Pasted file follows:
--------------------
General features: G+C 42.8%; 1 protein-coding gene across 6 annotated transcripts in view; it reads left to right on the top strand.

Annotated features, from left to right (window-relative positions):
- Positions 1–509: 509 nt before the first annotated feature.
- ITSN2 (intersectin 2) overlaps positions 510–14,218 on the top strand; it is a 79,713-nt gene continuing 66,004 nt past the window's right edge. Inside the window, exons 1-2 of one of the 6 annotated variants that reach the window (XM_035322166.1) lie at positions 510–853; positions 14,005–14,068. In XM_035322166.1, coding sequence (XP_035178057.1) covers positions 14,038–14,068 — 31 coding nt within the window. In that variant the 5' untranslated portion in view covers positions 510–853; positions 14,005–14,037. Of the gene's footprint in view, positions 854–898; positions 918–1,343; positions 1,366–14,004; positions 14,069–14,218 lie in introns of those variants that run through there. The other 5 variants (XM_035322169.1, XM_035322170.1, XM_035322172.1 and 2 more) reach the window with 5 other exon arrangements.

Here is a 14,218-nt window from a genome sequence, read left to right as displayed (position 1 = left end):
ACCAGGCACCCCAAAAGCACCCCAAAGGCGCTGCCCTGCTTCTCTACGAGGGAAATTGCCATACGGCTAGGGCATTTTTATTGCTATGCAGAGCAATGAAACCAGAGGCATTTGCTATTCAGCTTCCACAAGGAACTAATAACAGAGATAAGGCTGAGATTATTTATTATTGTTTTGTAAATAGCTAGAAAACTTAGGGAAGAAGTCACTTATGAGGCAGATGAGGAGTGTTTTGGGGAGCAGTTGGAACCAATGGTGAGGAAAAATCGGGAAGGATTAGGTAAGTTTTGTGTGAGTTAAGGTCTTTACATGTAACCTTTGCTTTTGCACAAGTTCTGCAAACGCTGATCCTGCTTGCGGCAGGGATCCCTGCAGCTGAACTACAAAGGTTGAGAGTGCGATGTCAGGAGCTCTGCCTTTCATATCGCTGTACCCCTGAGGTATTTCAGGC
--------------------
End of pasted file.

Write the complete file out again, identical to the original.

General features: G+C 42.8%; 1 protein-coding gene across 6 annotated transcripts in view; it reads left to right on the top strand.

Annotated features, from left to right (window-relative positions):
- Positions 1–509: 509 nt before the first annotated feature.
- ITSN2 (intersectin 2) overlaps positions 510–14,218 on the top strand; it is a 79,713-nt gene continuing 66,004 nt past the window's right edge. Inside the window, exons 1-2 of one of the 6 annotated variants that reach the window (XM_035322166.1) lie at positions 510–853; positions 14,005–14,068. In XM_035322166.1, coding sequence (XP_035178057.1) covers positions 14,038–14,068 — 31 coding nt within the window. In that variant the 5' untranslated portion in view covers positions 510–853; positions 14,005–14,037. Of the gene's footprint in view, positions 854–898; positions 918–1,343; positions 1,366–14,004; positions 14,069–14,218 lie in introns of those variants that run through there. The other 5 variants (XM_035322169.1, XM_035322170.1, XM_035322172.1 and 2 more) reach the window with 5 other exon arrangements.

Here is a 14,218-nt window from a genome sequence, read left to right as displayed (position 1 = left end):
ACCAGGCACCCCAAAAGCACCCCAAAGGCGCTGCCCTGCTTCTCTACGAGGGAAATTGCCATACGGCTAGGGCATTTTTATTGCTATGCAGAGCAATGAAACCAGAGGCATTTGCTATTCAGCTTCCACAAGGAACTAATAACAGAGATAAGGCTGAGATTATTTATTATTGTTTTGTAAATAGCTAGAAAACTTAGGGAAGAAGTCACTTATGAGGCAGATGAGGAGTGTTTTGGGGAGCAGTTGGAACCAATGGTGAGGAAAAATCGGGAAGGATTAGGTAAGTTTTGTGTGAGTTAAGGTCTTTACATGTAACCTTTGCTTTTGCACAAGTTCTGCAAACGCTGATCCTGCTTGCGGCAGGGATCCCTGCAGCTGAACTACAAAGGTTGAGAGTGCGATGTCAGGAGCTCTGCCTTTCATATCGCTGTACCCCTGAGGTATTTCAGGC